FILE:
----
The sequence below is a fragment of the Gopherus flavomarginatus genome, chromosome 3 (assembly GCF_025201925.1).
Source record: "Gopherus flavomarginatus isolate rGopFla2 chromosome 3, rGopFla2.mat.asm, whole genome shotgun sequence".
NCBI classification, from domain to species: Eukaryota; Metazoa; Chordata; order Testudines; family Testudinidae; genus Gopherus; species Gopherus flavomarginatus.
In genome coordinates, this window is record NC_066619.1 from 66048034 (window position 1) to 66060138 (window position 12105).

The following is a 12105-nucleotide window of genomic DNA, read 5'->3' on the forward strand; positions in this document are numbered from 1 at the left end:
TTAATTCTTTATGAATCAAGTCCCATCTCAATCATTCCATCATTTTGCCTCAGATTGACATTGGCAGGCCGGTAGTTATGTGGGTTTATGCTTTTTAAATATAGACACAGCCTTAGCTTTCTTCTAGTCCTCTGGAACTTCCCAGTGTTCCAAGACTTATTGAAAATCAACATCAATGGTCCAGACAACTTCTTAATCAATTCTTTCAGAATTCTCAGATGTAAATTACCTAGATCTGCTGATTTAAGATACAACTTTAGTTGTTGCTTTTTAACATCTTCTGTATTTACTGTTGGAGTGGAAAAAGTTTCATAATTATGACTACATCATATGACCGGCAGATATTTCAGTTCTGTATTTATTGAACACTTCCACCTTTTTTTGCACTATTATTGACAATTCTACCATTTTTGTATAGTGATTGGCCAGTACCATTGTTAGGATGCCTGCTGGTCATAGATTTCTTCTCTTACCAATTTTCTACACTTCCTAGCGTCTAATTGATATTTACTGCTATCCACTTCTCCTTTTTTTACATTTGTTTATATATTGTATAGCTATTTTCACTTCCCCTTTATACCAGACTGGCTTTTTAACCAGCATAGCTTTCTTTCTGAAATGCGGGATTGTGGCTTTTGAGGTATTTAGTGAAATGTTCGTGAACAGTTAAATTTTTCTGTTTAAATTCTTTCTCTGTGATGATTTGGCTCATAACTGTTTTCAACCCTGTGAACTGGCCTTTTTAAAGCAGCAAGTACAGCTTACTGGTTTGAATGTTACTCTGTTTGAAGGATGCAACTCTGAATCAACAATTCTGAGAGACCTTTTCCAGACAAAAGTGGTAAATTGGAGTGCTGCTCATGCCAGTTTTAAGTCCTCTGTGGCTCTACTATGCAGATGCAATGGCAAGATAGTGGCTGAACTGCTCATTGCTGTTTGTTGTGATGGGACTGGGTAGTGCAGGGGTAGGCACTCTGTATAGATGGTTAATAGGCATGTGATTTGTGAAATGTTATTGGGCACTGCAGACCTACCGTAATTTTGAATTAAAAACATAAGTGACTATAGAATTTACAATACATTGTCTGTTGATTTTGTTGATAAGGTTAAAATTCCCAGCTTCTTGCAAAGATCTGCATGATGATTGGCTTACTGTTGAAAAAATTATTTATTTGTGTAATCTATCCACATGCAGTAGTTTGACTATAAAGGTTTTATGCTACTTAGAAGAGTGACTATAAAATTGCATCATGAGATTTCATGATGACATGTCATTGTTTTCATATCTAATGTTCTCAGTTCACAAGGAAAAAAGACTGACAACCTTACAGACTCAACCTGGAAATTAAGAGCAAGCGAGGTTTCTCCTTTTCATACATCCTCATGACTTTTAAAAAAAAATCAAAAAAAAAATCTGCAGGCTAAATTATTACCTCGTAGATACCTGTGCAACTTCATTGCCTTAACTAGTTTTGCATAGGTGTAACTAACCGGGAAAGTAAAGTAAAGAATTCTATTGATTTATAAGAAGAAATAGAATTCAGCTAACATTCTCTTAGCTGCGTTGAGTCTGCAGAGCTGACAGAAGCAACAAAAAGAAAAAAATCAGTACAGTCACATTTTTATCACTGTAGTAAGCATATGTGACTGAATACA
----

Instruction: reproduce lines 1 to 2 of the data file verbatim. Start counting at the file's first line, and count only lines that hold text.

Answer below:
The sequence below is a fragment of the Gopherus flavomarginatus genome, chromosome 3 (assembly GCF_025201925.1).
Source record: "Gopherus flavomarginatus isolate rGopFla2 chromosome 3, rGopFla2.mat.asm, whole genome shotgun sequence".